Huber Villa – Tarabya
This week we visited the Huber Villa, used as a presidential campus since 1985. And when we say visit, we mean figuratively. We were not one of the lucky fifteen that got to tour the villa during the 2010 Culture Capital Program; even taking these pictures got us warnings 🙂
Designed by architect Raimondo D’aronco at the end of the 19th century, this spectacular villa’s first owner was the Kurupp Arms Company’s representative to the Ottoman Empire: Auguste Huber and his family, which the villa is still named after. On a side note, you can view cannonballs manufactured by the Krupp Company at the Maritime Museum in Besiktas.
The Hubers bought the 6400 meter-square lot in 1890 from the Tingiroglu and Duzoglu families and personally planted the field.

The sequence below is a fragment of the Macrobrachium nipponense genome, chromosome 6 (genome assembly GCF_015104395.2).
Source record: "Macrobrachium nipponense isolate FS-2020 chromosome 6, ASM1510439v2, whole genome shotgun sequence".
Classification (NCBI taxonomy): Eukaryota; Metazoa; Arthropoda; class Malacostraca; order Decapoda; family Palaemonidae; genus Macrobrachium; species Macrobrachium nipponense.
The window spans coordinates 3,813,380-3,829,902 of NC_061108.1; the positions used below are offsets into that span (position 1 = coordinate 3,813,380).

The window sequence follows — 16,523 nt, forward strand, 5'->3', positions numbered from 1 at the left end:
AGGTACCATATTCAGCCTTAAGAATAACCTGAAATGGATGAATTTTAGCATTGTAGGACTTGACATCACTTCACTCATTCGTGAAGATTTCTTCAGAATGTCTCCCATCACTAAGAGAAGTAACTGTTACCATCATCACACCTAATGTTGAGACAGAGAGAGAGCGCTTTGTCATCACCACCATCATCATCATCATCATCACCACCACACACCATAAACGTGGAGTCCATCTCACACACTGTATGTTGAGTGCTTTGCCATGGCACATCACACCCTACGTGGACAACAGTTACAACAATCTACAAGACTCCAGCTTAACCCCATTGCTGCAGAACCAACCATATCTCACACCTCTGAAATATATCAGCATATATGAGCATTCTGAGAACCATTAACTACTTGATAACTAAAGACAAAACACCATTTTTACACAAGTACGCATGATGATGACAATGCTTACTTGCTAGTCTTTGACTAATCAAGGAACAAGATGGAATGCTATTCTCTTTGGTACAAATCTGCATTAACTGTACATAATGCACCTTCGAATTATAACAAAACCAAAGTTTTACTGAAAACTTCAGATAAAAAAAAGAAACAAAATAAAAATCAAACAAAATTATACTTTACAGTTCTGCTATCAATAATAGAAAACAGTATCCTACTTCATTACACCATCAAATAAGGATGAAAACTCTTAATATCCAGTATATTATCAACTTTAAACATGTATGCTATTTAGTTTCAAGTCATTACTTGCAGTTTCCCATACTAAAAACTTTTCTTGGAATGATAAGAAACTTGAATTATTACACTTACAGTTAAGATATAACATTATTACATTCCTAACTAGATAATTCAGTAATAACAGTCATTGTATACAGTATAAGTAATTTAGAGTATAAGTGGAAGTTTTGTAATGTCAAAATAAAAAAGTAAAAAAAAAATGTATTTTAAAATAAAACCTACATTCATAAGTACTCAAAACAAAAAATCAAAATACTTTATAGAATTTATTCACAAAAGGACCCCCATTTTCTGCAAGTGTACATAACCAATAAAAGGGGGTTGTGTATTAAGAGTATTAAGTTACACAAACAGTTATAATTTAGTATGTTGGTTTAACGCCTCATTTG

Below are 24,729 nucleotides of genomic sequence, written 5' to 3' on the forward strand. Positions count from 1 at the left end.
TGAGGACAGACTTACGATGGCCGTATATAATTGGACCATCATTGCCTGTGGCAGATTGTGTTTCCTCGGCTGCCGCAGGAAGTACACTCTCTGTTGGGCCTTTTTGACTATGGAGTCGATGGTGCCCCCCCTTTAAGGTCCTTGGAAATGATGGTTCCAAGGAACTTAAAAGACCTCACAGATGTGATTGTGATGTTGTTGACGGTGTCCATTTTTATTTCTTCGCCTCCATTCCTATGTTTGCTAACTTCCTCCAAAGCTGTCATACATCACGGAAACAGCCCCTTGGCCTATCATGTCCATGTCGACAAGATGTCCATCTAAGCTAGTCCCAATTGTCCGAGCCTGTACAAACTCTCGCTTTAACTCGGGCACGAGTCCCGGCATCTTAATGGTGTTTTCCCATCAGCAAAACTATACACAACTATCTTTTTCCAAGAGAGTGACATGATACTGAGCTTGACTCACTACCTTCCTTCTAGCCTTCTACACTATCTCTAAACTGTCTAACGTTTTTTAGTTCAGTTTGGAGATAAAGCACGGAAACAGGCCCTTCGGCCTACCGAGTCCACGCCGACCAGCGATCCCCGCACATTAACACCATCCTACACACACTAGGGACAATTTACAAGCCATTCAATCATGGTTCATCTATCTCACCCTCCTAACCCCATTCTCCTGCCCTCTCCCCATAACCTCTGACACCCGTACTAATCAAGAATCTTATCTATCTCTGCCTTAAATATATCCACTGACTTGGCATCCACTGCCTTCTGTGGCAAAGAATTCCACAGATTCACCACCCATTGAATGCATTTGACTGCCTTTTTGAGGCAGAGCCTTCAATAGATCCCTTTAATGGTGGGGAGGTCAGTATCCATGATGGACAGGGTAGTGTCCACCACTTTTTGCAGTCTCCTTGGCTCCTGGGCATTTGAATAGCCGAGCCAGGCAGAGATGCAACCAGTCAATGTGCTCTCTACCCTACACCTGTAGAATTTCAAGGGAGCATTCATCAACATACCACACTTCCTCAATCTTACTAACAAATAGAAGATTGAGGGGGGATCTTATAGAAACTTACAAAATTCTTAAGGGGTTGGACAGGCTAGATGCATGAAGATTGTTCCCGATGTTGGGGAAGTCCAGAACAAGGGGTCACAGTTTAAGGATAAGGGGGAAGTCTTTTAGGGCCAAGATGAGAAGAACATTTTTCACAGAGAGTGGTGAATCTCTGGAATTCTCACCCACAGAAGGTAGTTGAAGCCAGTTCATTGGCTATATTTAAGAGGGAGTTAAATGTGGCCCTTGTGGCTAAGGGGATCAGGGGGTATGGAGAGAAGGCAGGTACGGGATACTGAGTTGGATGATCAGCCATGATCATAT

Once suppliers of arms to the Ottoman Empire, Huber family left Istanbul with the declaration of the republic. The villa was sold to the Finance Minister Necmeddin Molla, and then to the Egyptian Princess Kadriye. The Princess later sold the villa to Notre Dame de Sion School for a nominal amount of money. With the eventual decease of the nuns who habited the villa, this lot was appropriated by the state and renovated in 1985.
According to various architectural reviews we came across on the Internet, the villa’s originality diminishes with each president’s term. You can find different photos of the villa from here.
To get to Huber Villa, follow the Yenikoy/Tarabya route from Besiktas. A little word of caution: when examining the villa, try and avoid looking suspicious – it is a presidential villa after all…
Take care of yourselves,
Tracer of Istanbul